The county mayor in most counties has the power to issue a warrant on the county general fund, debt service fund and other special funds. T.C.A. § 5-6-108.
The county mayor shall be the accounting officer and general agent of the county; and, as such, the county mayor shall have power, and it shall be the county mayor's duty to:
(5) Draw, without seal, all warrants upon the county treasury;
(8) Enter in a book, to be known as the warrant book, in the order of issuance, the number, date, amount and name of the drawee of each warrant drawn upon the treasury;
T.C.A. § 5-6-108. Pursuant to this statute, the county mayor must track and document all county payments, audit all claims for money against the county, draw all warrants on the county treasury, require county officers to settle their accounts, keep a record of all receipts and disbursements, and report to the county legislative body on the county’s financial condition. See Op. Tenn. Atty. Gen. 99-051 (March 4, 1999) (powers and duties of county mayor as county’s fiscal agent).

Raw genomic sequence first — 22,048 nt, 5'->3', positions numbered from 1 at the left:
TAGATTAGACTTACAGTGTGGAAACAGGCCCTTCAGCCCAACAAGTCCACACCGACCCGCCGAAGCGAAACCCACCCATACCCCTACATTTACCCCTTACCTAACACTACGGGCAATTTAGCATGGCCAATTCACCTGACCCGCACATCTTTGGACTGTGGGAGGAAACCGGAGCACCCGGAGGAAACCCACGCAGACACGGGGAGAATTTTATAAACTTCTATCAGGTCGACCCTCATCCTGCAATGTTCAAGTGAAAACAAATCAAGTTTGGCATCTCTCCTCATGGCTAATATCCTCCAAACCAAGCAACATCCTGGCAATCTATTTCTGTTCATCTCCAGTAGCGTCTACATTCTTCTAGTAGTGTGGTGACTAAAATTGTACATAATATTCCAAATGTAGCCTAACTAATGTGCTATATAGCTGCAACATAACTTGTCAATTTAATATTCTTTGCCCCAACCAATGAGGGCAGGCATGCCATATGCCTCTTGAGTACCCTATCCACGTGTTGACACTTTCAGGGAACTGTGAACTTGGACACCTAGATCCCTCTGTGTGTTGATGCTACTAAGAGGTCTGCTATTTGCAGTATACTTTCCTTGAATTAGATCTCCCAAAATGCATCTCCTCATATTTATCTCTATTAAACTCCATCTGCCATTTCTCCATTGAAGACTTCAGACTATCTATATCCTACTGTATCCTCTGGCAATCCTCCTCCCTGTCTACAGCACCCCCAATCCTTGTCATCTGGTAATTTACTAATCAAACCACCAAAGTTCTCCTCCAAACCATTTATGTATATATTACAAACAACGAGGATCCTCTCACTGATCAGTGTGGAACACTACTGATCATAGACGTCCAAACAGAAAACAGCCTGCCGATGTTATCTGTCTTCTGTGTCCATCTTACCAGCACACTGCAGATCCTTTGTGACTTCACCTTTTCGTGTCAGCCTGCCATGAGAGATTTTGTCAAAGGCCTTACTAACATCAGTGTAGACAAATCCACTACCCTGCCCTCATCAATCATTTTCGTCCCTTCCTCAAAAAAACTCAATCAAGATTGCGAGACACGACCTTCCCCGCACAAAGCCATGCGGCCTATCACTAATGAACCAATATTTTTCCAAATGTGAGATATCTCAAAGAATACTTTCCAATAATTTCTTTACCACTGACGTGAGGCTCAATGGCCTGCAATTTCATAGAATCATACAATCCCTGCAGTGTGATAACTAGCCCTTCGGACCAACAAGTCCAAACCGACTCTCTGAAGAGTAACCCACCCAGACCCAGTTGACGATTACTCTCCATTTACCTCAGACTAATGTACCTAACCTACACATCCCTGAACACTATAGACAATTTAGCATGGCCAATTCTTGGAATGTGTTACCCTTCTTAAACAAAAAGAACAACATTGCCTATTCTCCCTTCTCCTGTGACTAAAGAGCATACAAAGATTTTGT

Pursuant to T.C.A. § 5-6-110(1), it is the duty of the county mayor to draw the county mayor's warrant on the county trustee for the payment of any judgment recovered against, or debt due from, the county.
Finally, pursuant to T.C.A. § 5-9-307(a), no money shall be drawn out of the treasury of the county except upon the warrant of the county mayor. The foregoing provisions are general in nature and may be modified or superceded in counties operating under local option general laws, private acts, or charter forms of government. See, e.g., Shelby County v. Blanton, 595 S.W.2d 72 (Tenn. App. 1978) (the county mayor and director of finance are the proper persons to sign the warrants of Shelby County).